Weight gain. Weight gain. Weight gain. How many articles have you read so far about how to lose weight? How many unsuccessful diets or fads have you tried to lose weight? What if weight loss wasn’t that complicated? What if all you had to do to maintain a gut health?was to take care of your
Your gut is made up of all of the parts of your Trillions of microbes live in your digestive tract. Don’t worry! That’s a good thing! So good that your gut microbiome is also called your “second brain.”. “Gut health” describes the balance and function of the in your gut.
Moreover, every gut microbiome is unique and an individual’s genetics and environment both shape it. So, if you want to be healthy, it’s crucial that your microbiome be healthy and that thein it are in balance with one another.
The Importance of
Remember biology class? You may not have coveredin detail, but teachers made it clear that the food you eat breaks down into a simple form that can enter your bloodstream to deliver nutrients to your body. If your gut isn’t healthy, then this system is not effective, and your body isn’t getting its share of nutrients.
Aalso contains all kinds of and immune cells that ward off infectious agents like viruses, bacteria, and fungi.
Your gut also communicates with your brain through nerves and– which supports your general .
How DoAffect Your Weight?
Obesity and Poor
Your microbiome affects how you digest and absorb food and how you store dietary fats in your body. Obesity can be due to multiple factors, but more and more studies show that poor gut health can contribute to obesity.
This is because a gut “dysbiosis” is an unhealthy balance ofthat can cause
- a decrease in the diversity of and
- a shift in the ratio of “healthy” and “unhealthy” .
In addition, your gut health may have an impact on your. And we’re not just talking about hunger . We’re talking about estrogen levels. Women know all about the thickening around the middle that happens for many women during menopause. But did you know that one of the reasons for weight gain during menopause has to do with your estrobolome?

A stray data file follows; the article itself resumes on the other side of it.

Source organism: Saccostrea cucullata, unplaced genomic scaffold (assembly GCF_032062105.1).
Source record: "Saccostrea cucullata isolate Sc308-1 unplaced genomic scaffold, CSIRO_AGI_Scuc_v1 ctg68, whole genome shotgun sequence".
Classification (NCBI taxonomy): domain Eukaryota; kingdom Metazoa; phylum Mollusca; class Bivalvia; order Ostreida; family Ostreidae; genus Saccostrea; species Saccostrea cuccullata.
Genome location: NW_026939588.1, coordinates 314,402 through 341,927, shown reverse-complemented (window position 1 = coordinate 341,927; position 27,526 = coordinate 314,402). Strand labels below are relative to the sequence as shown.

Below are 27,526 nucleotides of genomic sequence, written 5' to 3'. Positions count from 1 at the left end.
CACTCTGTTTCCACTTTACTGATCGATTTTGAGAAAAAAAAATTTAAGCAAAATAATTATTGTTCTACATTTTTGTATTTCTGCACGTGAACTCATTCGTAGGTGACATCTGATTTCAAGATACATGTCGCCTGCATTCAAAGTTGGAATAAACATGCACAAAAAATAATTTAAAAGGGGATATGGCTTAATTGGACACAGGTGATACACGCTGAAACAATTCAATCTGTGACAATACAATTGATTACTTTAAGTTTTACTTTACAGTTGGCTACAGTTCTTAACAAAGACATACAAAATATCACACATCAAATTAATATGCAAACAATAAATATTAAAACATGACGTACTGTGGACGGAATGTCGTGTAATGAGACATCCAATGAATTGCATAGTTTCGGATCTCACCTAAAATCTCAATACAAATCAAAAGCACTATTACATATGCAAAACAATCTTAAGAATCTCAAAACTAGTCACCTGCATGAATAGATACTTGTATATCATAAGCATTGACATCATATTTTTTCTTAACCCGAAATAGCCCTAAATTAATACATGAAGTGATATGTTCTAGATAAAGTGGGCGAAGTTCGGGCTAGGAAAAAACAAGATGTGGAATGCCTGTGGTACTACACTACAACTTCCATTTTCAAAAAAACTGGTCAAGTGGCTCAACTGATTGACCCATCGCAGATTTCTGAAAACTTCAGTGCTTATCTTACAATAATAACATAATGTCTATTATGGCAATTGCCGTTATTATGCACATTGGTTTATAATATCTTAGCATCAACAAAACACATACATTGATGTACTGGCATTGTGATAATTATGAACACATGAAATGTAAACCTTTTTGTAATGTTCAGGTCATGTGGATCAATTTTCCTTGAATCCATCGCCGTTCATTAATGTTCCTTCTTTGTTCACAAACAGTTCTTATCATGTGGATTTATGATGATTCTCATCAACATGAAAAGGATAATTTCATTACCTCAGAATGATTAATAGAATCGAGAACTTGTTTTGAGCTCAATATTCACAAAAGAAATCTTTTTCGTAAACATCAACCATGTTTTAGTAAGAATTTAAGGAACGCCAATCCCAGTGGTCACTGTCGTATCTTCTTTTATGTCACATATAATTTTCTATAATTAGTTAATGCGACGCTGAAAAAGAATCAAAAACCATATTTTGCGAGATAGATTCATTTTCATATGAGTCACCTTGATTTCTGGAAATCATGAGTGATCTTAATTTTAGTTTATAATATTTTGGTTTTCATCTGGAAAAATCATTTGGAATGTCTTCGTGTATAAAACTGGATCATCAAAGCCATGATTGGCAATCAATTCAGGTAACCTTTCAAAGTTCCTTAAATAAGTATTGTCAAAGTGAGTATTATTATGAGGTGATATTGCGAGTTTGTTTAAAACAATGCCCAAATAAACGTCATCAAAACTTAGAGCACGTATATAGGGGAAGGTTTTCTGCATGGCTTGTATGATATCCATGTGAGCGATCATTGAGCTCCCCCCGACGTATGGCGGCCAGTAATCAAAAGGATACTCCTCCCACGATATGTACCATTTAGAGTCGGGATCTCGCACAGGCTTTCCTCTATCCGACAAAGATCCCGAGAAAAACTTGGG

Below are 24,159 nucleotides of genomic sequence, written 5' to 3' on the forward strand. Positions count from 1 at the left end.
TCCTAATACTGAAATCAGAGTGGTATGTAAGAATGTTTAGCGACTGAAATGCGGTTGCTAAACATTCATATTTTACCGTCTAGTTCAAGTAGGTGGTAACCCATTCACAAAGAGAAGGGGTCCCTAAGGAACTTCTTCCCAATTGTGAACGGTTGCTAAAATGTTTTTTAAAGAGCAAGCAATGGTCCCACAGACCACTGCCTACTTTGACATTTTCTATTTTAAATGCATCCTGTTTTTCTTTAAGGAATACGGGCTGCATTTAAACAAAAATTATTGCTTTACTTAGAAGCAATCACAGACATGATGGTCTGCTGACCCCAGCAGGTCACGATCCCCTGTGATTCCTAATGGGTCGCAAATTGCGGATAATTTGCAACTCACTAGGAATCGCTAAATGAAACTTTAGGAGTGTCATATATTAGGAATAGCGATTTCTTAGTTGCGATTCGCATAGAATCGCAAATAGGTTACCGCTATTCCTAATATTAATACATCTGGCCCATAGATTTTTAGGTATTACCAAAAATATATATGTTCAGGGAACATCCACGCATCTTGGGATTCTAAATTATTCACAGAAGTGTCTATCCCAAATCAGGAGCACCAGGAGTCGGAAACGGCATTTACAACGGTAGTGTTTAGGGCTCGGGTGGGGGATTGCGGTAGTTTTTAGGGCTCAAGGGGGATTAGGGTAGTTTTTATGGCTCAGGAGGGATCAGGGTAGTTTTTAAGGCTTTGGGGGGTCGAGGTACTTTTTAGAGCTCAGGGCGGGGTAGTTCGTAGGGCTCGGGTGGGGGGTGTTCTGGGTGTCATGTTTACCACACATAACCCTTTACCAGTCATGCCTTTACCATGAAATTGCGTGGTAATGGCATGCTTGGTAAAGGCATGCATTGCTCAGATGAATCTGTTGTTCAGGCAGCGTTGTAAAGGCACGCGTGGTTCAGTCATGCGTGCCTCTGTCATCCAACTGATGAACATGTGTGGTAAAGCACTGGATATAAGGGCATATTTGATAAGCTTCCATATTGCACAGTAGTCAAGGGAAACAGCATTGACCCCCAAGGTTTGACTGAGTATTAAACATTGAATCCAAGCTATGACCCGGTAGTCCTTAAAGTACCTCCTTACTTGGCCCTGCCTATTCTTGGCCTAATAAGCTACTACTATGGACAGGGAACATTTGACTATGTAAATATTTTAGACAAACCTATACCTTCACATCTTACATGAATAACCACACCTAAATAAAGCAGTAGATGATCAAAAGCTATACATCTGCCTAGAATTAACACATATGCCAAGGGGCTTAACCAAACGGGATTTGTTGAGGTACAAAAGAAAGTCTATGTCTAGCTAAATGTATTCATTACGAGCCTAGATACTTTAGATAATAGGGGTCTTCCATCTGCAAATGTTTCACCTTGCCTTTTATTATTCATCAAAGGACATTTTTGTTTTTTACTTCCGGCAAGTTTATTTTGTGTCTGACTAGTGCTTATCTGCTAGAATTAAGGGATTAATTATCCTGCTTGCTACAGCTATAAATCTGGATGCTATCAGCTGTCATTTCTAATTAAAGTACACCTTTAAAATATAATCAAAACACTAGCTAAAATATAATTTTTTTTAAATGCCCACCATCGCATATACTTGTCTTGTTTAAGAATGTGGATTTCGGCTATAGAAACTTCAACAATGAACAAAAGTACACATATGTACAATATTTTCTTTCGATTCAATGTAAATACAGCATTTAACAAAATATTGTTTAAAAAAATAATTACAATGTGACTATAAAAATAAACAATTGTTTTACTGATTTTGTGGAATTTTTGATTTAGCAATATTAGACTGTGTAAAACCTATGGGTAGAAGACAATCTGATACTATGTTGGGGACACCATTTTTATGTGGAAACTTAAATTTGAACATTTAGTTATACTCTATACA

The estrobolome is a woman’s gut’s estrogen-specific microbial network. That’s a bit of a mouthful, but it works like this. The estrobolome effectively metabolizes estrogen and keeps estrogen levels in check. When a woman enters perimenopause, her gut health undergoes a serious change that can increase, including weight gain.
If you struggle with weight gain due to a hormone imbalance during menopause, talk with your doctor about a treatment plan that can help you manage weight and relieve other. It might include
- hormone optimization,
- targeted and personalized nutraceutical support,
- improving your gut health, and
- diet and lifestyle changes.
IBS,, and Weight Gain
When it comes to IBS, your first thought is probably not about weight gain. But it turns out that many people with IBS gain weight because they stick to certain foods to keep their symptoms at bay. However, these foods often contain more calories than required for optimal weight.
In addition, there’s research that has linked being overweight and having IBS. Like the estrobolome, certain made in the digestive tract regulate weight. These hormone levels appear to be at the lower end of normal ranges in people with IBS.
If you aren’t sure whether or not IBS is an issue for you, talk with your doctor. Although IBS tests do not yet exist, your doctor can work with you to rule out other possibilities. Once diagnosed, you can begin a treatment that will likely include a change in your current diet and other ways to support a healthy gut.
Acid Reflux, Gut Health, and Weight Gain
Everyone getsfrom time to time, but if you have mild reflux more than twice a week or moderate reflux once a week, you probably have gastroesophageal reflux disease (GERD). There are a variety of tests that your doctor can perform to diagnose GERD. If you notice that your GERD symptoms get worse when you pick up a few pounds, then there’s probably a connection between your weight gain and your underlying gut health.
The explanation goes like this. If you have chronic heartburn or GERD, this may be caused by aor SIBO. When you have SIBO, you have too many bacteria in the upper part of your small intestine – a place where these particular microorganisms really shouldn’t be!
A shift in the balance of “good” vs. “bad” flora in your microbiome could also cause it.
- Increase your fiber intake to 30 grams of fiber per day.
- Review your medications with your healthcare provider to see if they might be affecting your microbiome.
- Add more fermented foods like yogurt, kimchi, sauerkraut, and kombucha to your diet.
- Eat more polyphenols found in various fruits and vegetables.
- Discuss prebiotics, probiotics, and synbiotics with your healthcare provider.
- Avoid artificial sweeteners, alcohol, and caffeine.